Your Predictions Are Bad And You Should Feel Bad
In times of trouble people often ask something along the lines of “What would Jesus do?”, but research on perspective taking is steadily demonstrating that the better question to ponder might be “What would Bob from accounting do?” The latest piece of research comes from Ilan Yaniv and Shoam Chosen-Hillen of Hebrew University. The two psychologists found that people gave more accurate estimates when they were instructed to take the perspective of another person.
We tested the idea that decision makers taking the perspective of another person engage a less egocentric mode of processing of advisory opinions and thereby improve their accuracy. In Studies 1-2, participants gave their initial opinions and then considered a sample of advisory opinions in two conditions. In one condition (self- perspective), they were asked to give their best advice-based estimates. In the second (other- perspective), they were asked to give advice-based estimates from the perspective of another judge. The dependent variables were the participants’ accuracy and indices that traced their judgmental policy. In the self-perspective condition participants adhered to their initial opinions, whereas in the other-perspective condition they were far less egocentric, weighted the available opinions more equally and produced more accurate estimates. In Study 3, initial estimates were not elicited, yet the data patterns were consistent with these conclusions. All studies suggest that switching perspectives allows decision makers to generate advice-based judgments that are superior to those they would otherwise have produced.
All of human thought is nothing more than a series of predictions (e.g. “I will probably enjoy this burger”, “This left turn will probably get me where I’m going”, “It’s probably ok to steal to feed my family”) so getting better at predicting is no small feat.
The other nice thing about the study is that it illustrates what some might call the “subjectivity of reality.” Every single person sees a different world — one that has been uniquely shaped by their beliefs, experiences, and desires. Unfortunately, this unique shaping makes us bad at seeing the world as it “truly” exists or as many others see it. Both Julian Sanchez and Jesse Singal recently wrote about how this influences reactions to controversial events like the Trayvon Martin case, and these subjective interpretations influence nearly everything in life that we think about. This subjectivity is one reason why something like “The Secret” can be scientific hogwash and still have a positive effect. If you have no job, no friends, and no prospects, but you convince yourself you’re living the life you always wanted, then you are living the life you always wanted.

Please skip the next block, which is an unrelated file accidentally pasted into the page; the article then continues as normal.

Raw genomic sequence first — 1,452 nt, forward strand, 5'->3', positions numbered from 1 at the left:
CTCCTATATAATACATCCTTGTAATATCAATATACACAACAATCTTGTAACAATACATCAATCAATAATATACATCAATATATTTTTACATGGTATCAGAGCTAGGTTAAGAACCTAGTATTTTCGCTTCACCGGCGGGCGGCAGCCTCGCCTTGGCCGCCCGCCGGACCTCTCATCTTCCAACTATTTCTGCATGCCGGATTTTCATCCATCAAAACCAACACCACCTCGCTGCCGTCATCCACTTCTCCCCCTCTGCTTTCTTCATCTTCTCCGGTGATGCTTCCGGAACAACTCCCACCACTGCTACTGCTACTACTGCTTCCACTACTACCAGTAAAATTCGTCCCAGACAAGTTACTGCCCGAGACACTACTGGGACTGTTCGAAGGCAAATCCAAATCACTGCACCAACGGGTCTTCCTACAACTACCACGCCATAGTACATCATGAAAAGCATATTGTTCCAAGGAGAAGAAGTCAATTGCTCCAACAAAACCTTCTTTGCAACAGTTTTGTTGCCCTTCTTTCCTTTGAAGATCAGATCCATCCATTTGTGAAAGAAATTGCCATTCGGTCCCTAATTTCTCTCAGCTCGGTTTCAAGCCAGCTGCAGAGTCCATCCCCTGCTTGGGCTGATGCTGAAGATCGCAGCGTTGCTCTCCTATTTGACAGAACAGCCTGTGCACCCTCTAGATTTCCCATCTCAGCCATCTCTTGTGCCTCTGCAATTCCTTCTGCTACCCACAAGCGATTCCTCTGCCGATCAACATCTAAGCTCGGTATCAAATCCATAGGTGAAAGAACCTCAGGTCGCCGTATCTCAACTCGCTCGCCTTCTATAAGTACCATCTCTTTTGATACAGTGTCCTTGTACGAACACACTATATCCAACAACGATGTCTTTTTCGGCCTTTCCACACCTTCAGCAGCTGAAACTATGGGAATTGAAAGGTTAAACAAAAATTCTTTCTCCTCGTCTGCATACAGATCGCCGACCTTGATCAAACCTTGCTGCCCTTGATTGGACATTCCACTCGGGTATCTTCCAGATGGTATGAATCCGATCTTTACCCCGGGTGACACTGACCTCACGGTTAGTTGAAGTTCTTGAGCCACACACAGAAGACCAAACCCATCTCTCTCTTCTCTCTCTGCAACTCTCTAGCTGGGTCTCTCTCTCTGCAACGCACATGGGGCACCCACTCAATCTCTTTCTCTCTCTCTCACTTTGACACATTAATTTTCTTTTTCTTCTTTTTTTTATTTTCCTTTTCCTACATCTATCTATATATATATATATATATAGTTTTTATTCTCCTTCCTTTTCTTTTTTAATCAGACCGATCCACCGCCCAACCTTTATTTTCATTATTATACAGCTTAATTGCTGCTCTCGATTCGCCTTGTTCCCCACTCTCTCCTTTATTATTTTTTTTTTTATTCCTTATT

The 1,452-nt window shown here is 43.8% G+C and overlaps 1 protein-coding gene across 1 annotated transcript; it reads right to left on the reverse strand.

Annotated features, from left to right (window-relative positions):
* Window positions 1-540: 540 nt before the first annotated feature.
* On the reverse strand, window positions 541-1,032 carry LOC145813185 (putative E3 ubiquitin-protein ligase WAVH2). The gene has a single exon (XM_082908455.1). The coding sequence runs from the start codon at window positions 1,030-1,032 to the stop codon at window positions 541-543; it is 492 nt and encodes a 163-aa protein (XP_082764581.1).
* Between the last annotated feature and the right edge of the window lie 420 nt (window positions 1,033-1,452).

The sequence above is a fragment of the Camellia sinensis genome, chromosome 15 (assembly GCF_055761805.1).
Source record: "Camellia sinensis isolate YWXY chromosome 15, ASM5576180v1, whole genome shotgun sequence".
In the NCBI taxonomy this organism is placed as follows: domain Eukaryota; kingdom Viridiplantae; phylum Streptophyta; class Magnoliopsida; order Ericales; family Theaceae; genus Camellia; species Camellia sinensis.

We tend the discount the opinions of others because they make less sense given how we see the world. However, they make a lot of sense given how others see the world, and the way others see the world isn’t inherently less “right” than the way we see it. The result is that by taking the perspective of others we can find a truth that’s slightly less subjective, and that outlook allows us to make better predictions.
Yaniv, I., & Choshen-Hillel, S. (2012). When guessing what another person would say is better than giving your own opinion: Using perspective-taking to improve advice-taking Journal of Experimental Social Psychology DOI: 10.1016/j.jesp.2012.03.016
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